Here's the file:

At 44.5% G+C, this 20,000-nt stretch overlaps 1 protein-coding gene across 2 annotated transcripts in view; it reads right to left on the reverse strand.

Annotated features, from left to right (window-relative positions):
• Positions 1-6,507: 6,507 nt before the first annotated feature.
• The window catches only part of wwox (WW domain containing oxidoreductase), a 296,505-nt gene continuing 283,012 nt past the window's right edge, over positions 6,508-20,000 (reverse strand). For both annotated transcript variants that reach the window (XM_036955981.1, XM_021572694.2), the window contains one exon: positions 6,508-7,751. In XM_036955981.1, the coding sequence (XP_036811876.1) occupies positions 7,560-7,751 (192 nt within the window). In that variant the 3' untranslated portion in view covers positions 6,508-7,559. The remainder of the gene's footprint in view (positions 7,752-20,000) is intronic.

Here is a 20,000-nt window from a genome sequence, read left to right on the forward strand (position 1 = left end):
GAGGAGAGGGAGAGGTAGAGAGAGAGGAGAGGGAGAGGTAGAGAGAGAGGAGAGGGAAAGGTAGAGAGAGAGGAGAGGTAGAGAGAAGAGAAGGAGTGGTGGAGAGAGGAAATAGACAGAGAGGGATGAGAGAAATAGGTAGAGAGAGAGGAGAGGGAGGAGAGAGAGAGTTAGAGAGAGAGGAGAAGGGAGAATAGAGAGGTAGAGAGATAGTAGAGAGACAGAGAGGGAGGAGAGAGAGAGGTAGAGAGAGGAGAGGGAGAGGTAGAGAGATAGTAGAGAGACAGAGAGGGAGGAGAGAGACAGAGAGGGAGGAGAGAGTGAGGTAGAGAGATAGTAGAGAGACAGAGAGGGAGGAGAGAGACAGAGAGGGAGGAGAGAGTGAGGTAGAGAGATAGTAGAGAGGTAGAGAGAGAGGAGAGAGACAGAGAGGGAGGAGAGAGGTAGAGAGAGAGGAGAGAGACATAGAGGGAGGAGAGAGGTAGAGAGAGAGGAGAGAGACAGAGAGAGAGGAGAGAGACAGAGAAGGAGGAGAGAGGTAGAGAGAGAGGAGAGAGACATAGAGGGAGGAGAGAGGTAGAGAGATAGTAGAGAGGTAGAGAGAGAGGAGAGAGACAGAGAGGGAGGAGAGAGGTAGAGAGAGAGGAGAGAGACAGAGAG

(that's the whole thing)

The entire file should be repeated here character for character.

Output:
At 44.5% G+C, this 20,000-nt stretch overlaps 1 protein-coding gene across 2 annotated transcripts in view; it reads right to left on the reverse strand.

Annotated features, from left to right (window-relative positions):
• Positions 1-6,507: 6,507 nt before the first annotated feature.
• The window catches only part of wwox (WW domain containing oxidoreductase), a 296,505-nt gene continuing 283,012 nt past the window's right edge, over positions 6,508-20,000 (reverse strand). For both annotated transcript variants that reach the window (XM_036955981.1, XM_021572694.2), the window contains one exon: positions 6,508-7,751. In XM_036955981.1, the coding sequence (XP_036811876.1) occupies positions 7,560-7,751 (192 nt within the window). In that variant the 3' untranslated portion in view covers positions 6,508-7,559. The remainder of the gene's footprint in view (positions 7,752-20,000) is intronic.

Here is a 20,000-nt window from a genome sequence, read left to right on the forward strand (position 1 = left end):
GAGGAGAGGGAGAGGTAGAGAGAGAGGAGAGGGAGAGGTAGAGAGAGAGGAGAGGGAAAGGTAGAGAGAGAGGAGAGGTAGAGAGAAGAGAAGGAGTGGTGGAGAGAGGAAATAGACAGAGAGGGATGAGAGAAATAGGTAGAGAGAGAGGAGAGGGAGGAGAGAGAGAGTTAGAGAGAGAGGAGAAGGGAGAATAGAGAGGTAGAGAGATAGTAGAGAGACAGAGAGGGAGGAGAGAGAGAGGTAGAGAGAGGAGAGGGAGAGGTAGAGAGATAGTAGAGAGACAGAGAGGGAGGAGAGAGACAGAGAGGGAGGAGAGAGTGAGGTAGAGAGATAGTAGAGAGACAGAGAGGGAGGAGAGAGACAGAGAGGGAGGAGAGAGTGAGGTAGAGAGATAGTAGAGAGGTAGAGAGAGAGGAGAGAGACAGAGAGGGAGGAGAGAGGTAGAGAGAGAGGAGAGAGACATAGAGGGAGGAGAGAGGTAGAGAGAGAGGAGAGAGACAGAGAGAGAGGAGAGAGACAGAGAAGGAGGAGAGAGGTAGAGAGAGAGGAGAGAGACATAGAGGGAGGAGAGAGGTAGAGAGATAGTAGAGAGGTAGAGAGAGAGGAGAGAGACAGAGAGGGAGGAGAGAGGTAGAGAGAGAGGAGAGAGACAGAGAG